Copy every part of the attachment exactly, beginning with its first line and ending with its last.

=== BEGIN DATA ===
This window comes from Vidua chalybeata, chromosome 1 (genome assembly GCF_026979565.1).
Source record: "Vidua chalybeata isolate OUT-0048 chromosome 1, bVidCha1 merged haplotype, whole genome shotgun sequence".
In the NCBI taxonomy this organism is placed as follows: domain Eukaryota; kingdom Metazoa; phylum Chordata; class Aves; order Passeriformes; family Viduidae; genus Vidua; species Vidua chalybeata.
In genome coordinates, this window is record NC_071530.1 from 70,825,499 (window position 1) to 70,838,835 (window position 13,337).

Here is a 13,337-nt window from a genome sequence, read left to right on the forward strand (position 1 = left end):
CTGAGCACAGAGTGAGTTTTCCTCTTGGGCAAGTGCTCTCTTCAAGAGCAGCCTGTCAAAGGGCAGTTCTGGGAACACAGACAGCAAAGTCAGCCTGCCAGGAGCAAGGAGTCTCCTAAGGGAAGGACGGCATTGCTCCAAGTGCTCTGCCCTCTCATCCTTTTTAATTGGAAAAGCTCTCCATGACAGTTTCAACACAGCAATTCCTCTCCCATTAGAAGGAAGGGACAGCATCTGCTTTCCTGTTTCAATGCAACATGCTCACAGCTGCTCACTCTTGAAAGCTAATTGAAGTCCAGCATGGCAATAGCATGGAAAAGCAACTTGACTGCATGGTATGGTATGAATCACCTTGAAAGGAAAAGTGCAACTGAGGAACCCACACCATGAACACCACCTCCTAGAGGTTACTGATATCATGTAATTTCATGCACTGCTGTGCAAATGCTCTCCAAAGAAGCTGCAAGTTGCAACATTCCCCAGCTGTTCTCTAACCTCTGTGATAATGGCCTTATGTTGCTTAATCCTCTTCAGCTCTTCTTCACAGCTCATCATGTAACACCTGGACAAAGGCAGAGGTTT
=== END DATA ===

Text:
This window comes from Vidua chalybeata, chromosome 1 (genome assembly GCF_026979565.1).
Source record: "Vidua chalybeata isolate OUT-0048 chromosome 1, bVidCha1 merged haplotype, whole genome shotgun sequence".
In the NCBI taxonomy this organism is placed as follows: domain Eukaryota; kingdom Metazoa; phylum Chordata; class Aves; order Passeriformes; family Viduidae; genus Vidua; species Vidua chalybeata.
In genome coordinates, this window is record NC_071530.1 from 70,825,499 (window position 1) to 70,838,835 (window position 13,337).

Here is a 13,337-nt window from a genome sequence, read left to right on the forward strand (position 1 = left end):
CTGAGCACAGAGTGAGTTTTCCTCTTGGGCAAGTGCTCTCTTCAAGAGCAGCCTGTCAAAGGGCAGTTCTGGGAACACAGACAGCAAAGTCAGCCTGCCAGGAGCAAGGAGTCTCCTAAGGGAAGGACGGCATTGCTCCAAGTGCTCTGCCCTCTCATCCTTTTTAATTGGAAAAGCTCTCCATGACAGTTTCAACACAGCAATTCCTCTCCCATTAGAAGGAAGGGACAGCATCTGCTTTCCTGTTTCAATGCAACATGCTCACAGCTGCTCACTCTTGAAAGCTAATTGAAGTCCAGCATGGCAATAGCATGGAAAAGCAACTTGACTGCATGGTATGGTATGAATCACCTTGAAAGGAAAAGTGCAACTGAGGAACCCACACCATGAACACCACCTCCTAGAGGTTACTGATATCATGTAATTTCATGCACTGCTGTGCAAATGCTCTCCAAAGAAGCTGCAAGTTGCAACATTCCCCAGCTGTTCTCTAACCTCTGTGATAATGGCCTTATGTTGCTTAATCCTCTTCAGCTCTTCTTCACAGCTCATCATGTAACACCTGGACAAAGGCAGAGGTTT